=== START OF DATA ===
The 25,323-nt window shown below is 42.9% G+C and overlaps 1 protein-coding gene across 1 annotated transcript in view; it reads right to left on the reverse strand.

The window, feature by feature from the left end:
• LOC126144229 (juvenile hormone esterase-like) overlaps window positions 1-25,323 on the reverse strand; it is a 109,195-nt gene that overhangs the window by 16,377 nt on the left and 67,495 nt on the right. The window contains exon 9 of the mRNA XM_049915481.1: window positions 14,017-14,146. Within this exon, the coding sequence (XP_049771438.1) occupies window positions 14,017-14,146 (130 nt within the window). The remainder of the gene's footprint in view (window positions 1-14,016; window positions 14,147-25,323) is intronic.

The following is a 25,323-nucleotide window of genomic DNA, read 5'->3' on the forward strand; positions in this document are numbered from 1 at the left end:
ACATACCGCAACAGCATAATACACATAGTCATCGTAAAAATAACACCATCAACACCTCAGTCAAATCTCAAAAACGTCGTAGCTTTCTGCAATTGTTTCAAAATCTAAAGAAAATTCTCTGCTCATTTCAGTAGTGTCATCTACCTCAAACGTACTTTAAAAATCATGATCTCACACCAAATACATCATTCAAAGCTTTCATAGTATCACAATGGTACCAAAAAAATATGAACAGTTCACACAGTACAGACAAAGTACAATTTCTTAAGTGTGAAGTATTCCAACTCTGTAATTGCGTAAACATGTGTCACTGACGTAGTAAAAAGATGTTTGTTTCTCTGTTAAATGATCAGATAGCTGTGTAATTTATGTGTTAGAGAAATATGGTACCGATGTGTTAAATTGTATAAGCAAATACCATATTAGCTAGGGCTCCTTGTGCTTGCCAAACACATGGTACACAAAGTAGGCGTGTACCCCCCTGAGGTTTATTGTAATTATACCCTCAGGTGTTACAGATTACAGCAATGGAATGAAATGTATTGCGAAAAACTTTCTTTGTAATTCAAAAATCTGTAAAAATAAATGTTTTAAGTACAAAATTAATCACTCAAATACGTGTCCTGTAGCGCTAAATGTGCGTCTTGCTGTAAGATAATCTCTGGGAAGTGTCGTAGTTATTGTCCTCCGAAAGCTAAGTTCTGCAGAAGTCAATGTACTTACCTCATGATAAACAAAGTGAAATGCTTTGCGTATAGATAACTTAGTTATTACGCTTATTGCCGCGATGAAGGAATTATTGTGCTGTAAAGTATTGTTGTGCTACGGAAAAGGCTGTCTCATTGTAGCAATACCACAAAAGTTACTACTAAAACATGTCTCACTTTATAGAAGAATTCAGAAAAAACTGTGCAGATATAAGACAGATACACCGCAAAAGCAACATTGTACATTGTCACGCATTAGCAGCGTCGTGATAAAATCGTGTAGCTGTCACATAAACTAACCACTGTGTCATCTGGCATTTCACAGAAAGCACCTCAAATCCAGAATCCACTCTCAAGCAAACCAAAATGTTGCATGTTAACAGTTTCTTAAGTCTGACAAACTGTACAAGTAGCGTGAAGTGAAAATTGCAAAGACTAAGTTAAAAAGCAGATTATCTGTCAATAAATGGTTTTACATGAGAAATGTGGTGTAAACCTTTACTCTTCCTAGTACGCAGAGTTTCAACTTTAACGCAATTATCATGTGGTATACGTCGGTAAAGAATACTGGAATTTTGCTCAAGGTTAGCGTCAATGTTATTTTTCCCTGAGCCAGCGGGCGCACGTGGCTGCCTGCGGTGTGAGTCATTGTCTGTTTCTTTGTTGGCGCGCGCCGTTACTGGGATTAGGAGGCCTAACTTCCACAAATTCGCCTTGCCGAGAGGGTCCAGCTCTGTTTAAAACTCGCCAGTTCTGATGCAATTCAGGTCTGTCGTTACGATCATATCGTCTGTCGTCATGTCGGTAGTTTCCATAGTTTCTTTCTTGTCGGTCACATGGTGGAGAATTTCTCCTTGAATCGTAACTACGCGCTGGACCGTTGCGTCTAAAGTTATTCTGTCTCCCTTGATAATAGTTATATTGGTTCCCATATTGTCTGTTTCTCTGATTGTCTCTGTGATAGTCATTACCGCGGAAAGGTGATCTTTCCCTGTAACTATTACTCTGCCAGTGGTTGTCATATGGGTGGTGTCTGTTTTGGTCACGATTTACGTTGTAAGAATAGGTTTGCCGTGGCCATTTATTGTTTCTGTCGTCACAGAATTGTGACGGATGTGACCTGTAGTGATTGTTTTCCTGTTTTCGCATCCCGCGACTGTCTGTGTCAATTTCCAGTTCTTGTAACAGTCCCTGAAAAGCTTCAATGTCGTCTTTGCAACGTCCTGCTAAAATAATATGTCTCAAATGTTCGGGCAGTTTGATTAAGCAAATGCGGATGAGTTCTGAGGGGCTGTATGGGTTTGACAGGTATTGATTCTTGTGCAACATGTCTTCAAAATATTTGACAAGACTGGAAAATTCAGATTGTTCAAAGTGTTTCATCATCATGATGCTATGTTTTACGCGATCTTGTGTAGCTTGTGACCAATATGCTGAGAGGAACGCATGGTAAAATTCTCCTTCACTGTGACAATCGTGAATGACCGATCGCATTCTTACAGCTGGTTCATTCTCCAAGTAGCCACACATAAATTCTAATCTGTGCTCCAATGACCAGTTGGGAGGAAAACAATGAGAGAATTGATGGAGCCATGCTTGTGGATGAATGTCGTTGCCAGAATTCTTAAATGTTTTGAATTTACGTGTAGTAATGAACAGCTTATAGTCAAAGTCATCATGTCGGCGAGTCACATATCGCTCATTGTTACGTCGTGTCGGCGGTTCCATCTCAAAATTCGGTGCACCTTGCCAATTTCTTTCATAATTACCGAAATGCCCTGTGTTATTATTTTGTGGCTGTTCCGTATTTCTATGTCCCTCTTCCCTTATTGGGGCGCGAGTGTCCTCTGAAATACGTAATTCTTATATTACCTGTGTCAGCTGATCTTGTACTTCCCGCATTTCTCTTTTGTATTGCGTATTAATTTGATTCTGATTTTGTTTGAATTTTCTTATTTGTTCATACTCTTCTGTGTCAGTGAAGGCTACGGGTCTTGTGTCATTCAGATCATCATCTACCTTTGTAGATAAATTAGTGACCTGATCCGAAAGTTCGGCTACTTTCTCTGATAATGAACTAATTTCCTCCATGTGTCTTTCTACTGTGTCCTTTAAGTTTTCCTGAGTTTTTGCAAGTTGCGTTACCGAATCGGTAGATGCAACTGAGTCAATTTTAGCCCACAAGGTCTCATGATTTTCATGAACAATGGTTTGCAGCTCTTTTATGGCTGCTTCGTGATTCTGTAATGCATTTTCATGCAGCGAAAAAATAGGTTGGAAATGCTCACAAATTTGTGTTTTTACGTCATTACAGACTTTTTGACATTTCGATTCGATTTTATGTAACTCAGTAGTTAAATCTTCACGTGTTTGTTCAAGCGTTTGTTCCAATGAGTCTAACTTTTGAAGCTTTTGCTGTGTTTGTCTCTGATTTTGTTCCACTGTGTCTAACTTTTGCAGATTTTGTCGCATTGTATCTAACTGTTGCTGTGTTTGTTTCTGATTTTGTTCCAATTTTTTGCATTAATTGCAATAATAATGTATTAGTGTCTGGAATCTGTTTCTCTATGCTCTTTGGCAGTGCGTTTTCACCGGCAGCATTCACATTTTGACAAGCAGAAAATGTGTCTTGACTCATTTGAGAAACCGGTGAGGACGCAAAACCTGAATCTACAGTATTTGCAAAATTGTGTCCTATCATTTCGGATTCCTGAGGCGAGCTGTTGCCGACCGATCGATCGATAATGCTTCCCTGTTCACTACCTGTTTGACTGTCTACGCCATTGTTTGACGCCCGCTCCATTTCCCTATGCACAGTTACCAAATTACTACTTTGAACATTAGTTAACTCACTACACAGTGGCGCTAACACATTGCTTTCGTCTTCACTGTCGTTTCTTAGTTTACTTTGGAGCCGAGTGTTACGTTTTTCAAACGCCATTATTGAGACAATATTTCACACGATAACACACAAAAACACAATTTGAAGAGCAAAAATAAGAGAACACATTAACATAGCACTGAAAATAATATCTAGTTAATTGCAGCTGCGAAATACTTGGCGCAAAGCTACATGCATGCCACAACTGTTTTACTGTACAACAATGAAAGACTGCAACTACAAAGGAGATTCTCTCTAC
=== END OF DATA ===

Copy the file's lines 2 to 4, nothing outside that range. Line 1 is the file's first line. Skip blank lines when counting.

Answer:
The window, feature by feature from the left end:
• LOC126144229 (juvenile hormone esterase-like) overlaps window positions 1-25,323 on the reverse strand; it is a 109,195-nt gene that overhangs the window by 16,377 nt on the left and 67,495 nt on the right. The window contains exon 9 of the mRNA XM_049915481.1: window positions 14,017-14,146. Within this exon, the coding sequence (XP_049771438.1) occupies window positions 14,017-14,146 (130 nt within the window). The remainder of the gene's footprint in view (window positions 1-14,016; window positions 14,147-25,323) is intronic.

The following is a 25,323-nucleotide window of genomic DNA, read 5'->3' on the forward strand; positions in this document are numbered from 1 at the left end: